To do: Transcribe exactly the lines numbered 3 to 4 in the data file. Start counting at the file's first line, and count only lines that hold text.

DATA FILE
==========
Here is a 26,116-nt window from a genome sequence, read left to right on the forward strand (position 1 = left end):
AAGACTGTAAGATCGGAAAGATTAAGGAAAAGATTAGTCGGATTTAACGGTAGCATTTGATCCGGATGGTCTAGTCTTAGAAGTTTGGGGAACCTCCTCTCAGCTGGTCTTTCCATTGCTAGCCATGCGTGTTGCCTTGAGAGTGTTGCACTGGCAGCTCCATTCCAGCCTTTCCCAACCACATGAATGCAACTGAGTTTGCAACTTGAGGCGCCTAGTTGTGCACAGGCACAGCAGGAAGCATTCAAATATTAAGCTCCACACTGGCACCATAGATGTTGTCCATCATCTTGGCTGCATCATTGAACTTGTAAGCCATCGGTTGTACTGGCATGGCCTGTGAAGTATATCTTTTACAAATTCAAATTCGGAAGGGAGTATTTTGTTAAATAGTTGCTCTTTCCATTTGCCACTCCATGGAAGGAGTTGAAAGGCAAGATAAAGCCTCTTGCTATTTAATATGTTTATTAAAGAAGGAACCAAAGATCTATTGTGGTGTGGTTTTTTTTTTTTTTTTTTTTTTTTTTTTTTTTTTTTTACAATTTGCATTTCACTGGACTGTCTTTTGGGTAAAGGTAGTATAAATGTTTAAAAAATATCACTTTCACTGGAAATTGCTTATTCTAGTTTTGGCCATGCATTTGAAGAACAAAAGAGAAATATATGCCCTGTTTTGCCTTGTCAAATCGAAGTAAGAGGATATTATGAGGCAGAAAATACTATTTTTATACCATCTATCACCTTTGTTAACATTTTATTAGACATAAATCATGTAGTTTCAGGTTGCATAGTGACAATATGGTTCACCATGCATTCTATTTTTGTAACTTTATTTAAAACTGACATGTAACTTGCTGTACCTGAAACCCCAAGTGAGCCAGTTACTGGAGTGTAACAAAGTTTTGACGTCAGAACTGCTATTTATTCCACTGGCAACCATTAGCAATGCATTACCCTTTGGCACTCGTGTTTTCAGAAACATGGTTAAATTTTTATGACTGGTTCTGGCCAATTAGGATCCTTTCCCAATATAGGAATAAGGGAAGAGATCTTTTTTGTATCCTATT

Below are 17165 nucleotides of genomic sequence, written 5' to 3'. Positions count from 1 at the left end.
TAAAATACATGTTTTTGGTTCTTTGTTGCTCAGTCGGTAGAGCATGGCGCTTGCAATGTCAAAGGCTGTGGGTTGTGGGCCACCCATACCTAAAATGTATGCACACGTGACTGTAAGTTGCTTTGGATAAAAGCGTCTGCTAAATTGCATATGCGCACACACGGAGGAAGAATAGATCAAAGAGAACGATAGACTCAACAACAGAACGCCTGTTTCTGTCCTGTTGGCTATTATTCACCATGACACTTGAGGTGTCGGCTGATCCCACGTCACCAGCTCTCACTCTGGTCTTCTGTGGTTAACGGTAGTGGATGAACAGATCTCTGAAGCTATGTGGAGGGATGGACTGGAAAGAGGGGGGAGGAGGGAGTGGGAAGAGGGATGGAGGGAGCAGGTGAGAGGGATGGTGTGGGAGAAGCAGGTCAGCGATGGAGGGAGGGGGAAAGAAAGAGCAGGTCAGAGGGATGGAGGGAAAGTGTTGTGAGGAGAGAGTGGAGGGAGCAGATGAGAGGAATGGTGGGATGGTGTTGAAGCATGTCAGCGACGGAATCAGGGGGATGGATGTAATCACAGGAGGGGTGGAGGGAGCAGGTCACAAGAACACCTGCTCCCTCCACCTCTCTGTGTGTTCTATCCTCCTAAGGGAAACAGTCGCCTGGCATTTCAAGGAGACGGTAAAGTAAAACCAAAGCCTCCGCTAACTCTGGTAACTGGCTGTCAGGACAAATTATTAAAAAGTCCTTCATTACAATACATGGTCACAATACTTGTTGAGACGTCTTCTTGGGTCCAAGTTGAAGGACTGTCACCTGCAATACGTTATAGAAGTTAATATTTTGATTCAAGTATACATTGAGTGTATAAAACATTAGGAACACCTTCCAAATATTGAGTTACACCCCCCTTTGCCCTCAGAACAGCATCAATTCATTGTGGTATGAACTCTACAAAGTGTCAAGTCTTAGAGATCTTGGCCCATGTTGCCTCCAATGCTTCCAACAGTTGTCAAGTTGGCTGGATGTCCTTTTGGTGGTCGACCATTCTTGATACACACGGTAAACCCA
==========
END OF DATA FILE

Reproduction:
Below are 17165 nucleotides of genomic sequence, written 5' to 3'. Positions count from 1 at the left end.
TAAAATACATGTTTTTGGTTCTTTGTTGCTCAGTCGGTAGAGCATGGCGCTTGCAATGTCAAAGGCTGTGGGTTGTGGGCCACCCATACCTAAAATGTATGCACACGTGACTGTAAGTTGCTTTGGATAAAAGCGTCTGCTAAATTGCATATGCGCACACACGGAGGAAGAATAGATCAAAGAGAACGATAGACTCAACAACAGAACGCCTGTTTCTGTCCTGTTGGCTATTATTCACCATGACACTTGAGGTGTCGGCTGATCCCACGTCACCAGCTCTCACTCTGGTCTTCTGTGGTTAACGGTAGTGGATGAACAGATCTCTGAAGCTATGTGGAGGGATGGACTGGAAAGAGGGGGGAGGAGGGAGTGGGAAGAGGGATGGAGGGAGCAGGTGAGAGGGATGGTGTGGGAGAAGCAGGTCAGCGATGGAGGGAGGGGGAAAGAAAGAGCAGGTCAGAGGGATGGAGGGAAAGTGTTGTGAGGAGAGAGTGGAGGGAGCAGATGAGAGGAATGGTGGGATGGTGTTGAAGCATGTCAGCGACGGAATCAGGGGGATGGATGTAATCACAGGAGGGGTGGAGGGAGCAGGTCACAAGAACACCTGCTCCCTCCACCTCTCTGTGTGTTCTATCCTCCTAAGGGAAACAGTCGCCTGGCATTTCAAGGAGACGGTAAAGTAAAACCAAAGCCTCCGCTAACTCTGGTAACTGGCTGTCAGGACAAATTATTAAAAAGTCCTTCATTACAATACATGGTCACAATACTTGTTGAGACGTCTTCTTGGGTCCAAGTTGAAGGACTGTCACCTGCAATACGTTATAGAAGTTAATATTTTGATTCAAGTATACATTGAGTGTATAAAACATTAGGAACACCTTCCAAATATTGAGTTACACCCCCCTTTGCCCTCAGAACAGCATCAATTCATTGTGGTATGAACTCTACAAAGTGTCAAGTCTTAGAGATCTTGGCCCATGTTGCCTCCAATGCTTCCAACAGTTGTCAAGTTGGCTGGATGTCCTTTTGGTGGTCGACCATTCTTGATACACACGGTAAACCCA